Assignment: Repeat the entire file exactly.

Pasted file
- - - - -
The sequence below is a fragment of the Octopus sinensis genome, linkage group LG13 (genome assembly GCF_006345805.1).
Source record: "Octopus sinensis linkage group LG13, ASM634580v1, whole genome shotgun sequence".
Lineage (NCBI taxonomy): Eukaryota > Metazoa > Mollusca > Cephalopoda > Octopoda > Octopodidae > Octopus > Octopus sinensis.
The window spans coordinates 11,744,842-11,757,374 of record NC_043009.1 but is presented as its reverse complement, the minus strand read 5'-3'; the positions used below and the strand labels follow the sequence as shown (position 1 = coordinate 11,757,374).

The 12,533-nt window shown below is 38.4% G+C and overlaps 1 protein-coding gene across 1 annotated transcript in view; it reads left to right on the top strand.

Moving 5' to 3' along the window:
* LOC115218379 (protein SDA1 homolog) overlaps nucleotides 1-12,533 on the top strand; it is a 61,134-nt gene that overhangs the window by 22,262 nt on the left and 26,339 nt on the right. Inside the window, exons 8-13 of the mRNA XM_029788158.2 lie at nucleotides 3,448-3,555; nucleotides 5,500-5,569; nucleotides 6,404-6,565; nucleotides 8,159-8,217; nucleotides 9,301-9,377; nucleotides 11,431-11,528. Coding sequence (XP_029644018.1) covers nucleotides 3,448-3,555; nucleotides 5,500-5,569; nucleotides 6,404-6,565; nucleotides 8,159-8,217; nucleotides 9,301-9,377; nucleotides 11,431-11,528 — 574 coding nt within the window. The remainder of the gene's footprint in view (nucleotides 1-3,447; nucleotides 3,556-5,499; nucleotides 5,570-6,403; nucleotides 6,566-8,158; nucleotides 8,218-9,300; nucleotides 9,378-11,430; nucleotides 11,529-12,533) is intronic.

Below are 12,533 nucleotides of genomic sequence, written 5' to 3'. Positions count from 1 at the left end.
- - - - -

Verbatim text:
The sequence below is a fragment of the Octopus sinensis genome, linkage group LG13 (genome assembly GCF_006345805.1).
Source record: "Octopus sinensis linkage group LG13, ASM634580v1, whole genome shotgun sequence".
Lineage (NCBI taxonomy): Eukaryota > Metazoa > Mollusca > Cephalopoda > Octopoda > Octopodidae > Octopus > Octopus sinensis.
The window spans coordinates 11,744,842-11,757,374 of record NC_043009.1 but is presented as its reverse complement, the minus strand read 5'-3'; the positions used below and the strand labels follow the sequence as shown (position 1 = coordinate 11,757,374).

The 12,533-nt window shown below is 38.4% G+C and overlaps 1 protein-coding gene across 1 annotated transcript in view; it reads left to right on the top strand.

Moving 5' to 3' along the window:
* LOC115218379 (protein SDA1 homolog) overlaps nucleotides 1-12,533 on the top strand; it is a 61,134-nt gene that overhangs the window by 22,262 nt on the left and 26,339 nt on the right. Inside the window, exons 8-13 of the mRNA XM_029788158.2 lie at nucleotides 3,448-3,555; nucleotides 5,500-5,569; nucleotides 6,404-6,565; nucleotides 8,159-8,217; nucleotides 9,301-9,377; nucleotides 11,431-11,528. Coding sequence (XP_029644018.1) covers nucleotides 3,448-3,555; nucleotides 5,500-5,569; nucleotides 6,404-6,565; nucleotides 8,159-8,217; nucleotides 9,301-9,377; nucleotides 11,431-11,528 — 574 coding nt within the window. The remainder of the gene's footprint in view (nucleotides 1-3,447; nucleotides 3,556-5,499; nucleotides 5,570-6,403; nucleotides 6,566-8,158; nucleotides 8,218-9,300; nucleotides 9,378-11,430; nucleotides 11,529-12,533) is intronic.

Below are 12,533 nucleotides of genomic sequence, written 5' to 3'. Positions count from 1 at the left end.